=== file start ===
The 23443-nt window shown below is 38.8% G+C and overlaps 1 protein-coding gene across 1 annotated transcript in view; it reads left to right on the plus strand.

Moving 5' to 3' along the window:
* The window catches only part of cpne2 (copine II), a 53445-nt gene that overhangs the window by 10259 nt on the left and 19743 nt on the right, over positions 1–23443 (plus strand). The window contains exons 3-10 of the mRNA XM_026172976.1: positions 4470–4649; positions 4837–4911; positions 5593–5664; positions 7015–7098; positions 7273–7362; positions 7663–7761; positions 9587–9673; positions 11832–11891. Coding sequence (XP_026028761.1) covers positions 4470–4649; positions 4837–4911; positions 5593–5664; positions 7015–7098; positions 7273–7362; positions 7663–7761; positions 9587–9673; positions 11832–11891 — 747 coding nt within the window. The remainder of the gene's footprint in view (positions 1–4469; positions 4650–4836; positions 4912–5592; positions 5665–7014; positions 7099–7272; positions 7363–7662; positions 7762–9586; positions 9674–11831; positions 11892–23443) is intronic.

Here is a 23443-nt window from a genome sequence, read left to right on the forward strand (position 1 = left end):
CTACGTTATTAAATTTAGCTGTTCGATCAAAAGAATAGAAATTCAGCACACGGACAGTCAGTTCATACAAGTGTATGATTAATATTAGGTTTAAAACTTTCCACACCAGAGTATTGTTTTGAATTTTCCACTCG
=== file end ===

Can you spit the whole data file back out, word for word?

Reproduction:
The 23443-nt window shown below is 38.8% G+C and overlaps 1 protein-coding gene across 1 annotated transcript in view; it reads left to right on the plus strand.

Moving 5' to 3' along the window:
* The window catches only part of cpne2 (copine II), a 53445-nt gene that overhangs the window by 10259 nt on the left and 19743 nt on the right, over positions 1–23443 (plus strand). The window contains exons 3-10 of the mRNA XM_026172976.1: positions 4470–4649; positions 4837–4911; positions 5593–5664; positions 7015–7098; positions 7273–7362; positions 7663–7761; positions 9587–9673; positions 11832–11891. Coding sequence (XP_026028761.1) covers positions 4470–4649; positions 4837–4911; positions 5593–5664; positions 7015–7098; positions 7273–7362; positions 7663–7761; positions 9587–9673; positions 11832–11891 — 747 coding nt within the window. The remainder of the gene's footprint in view (positions 1–4469; positions 4650–4836; positions 4912–5592; positions 5665–7014; positions 7099–7272; positions 7363–7662; positions 7762–9586; positions 9674–11831; positions 11892–23443) is intronic.

Here is a 23443-nt window from a genome sequence, read left to right on the forward strand (position 1 = left end):
CTACGTTATTAAATTTAGCTGTTCGATCAAAAGAATAGAAATTCAGCACACGGACAGTCAGTTCATACAAGTGTATGATTAATATTAGGTTTAAAACTTTCCACACCAGAGTATTGTTTTGAATTTTCCACTCG